Per Internet to the Stars: Participants make own astronomical observations for 2016 Girls' Day at HdA

April 28, 2016

Girls' Day 2016: Participants at Haus der Astronomie made their own astronomical observations via Internet, in cooperation with the Las Cumbres Observatory Global Telescope network

Astronomical observations in the daytime? Possible, in particular if you have access to a world-wide network of telescopes that can be controlled via the Internet. This is how 16 pupils participating in the 2016 Girls' Day at Haus der Astronomie and the Max Planck Institute for Astronomy on April 28 made their way to the stars, more concretely to globular clusters like ω Centauri or galaxies like Messier 83. Girls' Day is a nationwide event with the aim of introducing female pupils to professions and careers that are perceived as male-dominated.

The spiral galaxy M 83. Image taken by participants of the 2016 Girls' Day at Haus der Astronomie with a 0.4 m telescope at Las Cumbres Observatory Global Telescope Network, Siding Spring node (Australia). Zoom Image
The spiral galaxy M 83. Image taken by participants of the 2016 Girls' Day at Haus der Astronomie with a 0.4 m telescope at Las Cumbres Observatory Global Telescope Network, Siding Spring node (Australia).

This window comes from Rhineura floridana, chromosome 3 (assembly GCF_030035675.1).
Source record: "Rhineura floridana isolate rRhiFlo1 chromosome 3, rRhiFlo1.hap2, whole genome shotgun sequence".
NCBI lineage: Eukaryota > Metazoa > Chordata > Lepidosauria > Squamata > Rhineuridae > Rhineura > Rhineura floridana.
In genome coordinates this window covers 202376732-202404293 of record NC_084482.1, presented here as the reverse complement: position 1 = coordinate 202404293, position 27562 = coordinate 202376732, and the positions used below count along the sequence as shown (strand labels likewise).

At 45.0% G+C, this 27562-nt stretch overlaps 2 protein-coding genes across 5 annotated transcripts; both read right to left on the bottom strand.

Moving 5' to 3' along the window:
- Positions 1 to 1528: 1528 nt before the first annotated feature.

At Haus der Astronomie, the girls will be able to learn what it is like to work as an astronomer. The telescopes they used belong to the Las Cumbres Global Observatory Network (LCOGT). More concretely, today’s observations were made with one of LCOGT’s 40 cm telescopes located at Siding Spring observatory in Australia. Participants then used suitable software to create their own color images of their chosen target objects.

Use of the telescope was made possible by a cooperation with the Las Cumbres Observatory Global Telescope network (LCOGT), a non-profit organization dedicated to building and operating a network of professional robotic telescopes, deployed worldwide, for science and education.

Participants of the Girls' Day 2016 event at Haus der Astronomie display a galaxy photo they have taken via an internet-controlled telescope. Zoom Image
Participants of the Girls' Day 2016 event at Haus der Astronomie display a galaxy photo they have taken via an internet-controlled telescope.

Carolin Liefke, who coordinates remote observation activities at Haus der Astronomie, says: "When professional astronomers go observing, they apply for observation time, and in many cases receive their data via the Internet. Observing remotely, using the LCOGT telescopes, gave our participants first-hand experience in what it is like to be an astronomer."

Edward Gomez, Education Director at LCOGT, adds: "One of the primary goals of LCOGT is provide an inspirational experience of science through the use of our robotic telescope network. We very much hope that the students involved in Girls' Day at the Haus der Astronomie will see science as something which is interesting and exciting after their experience there.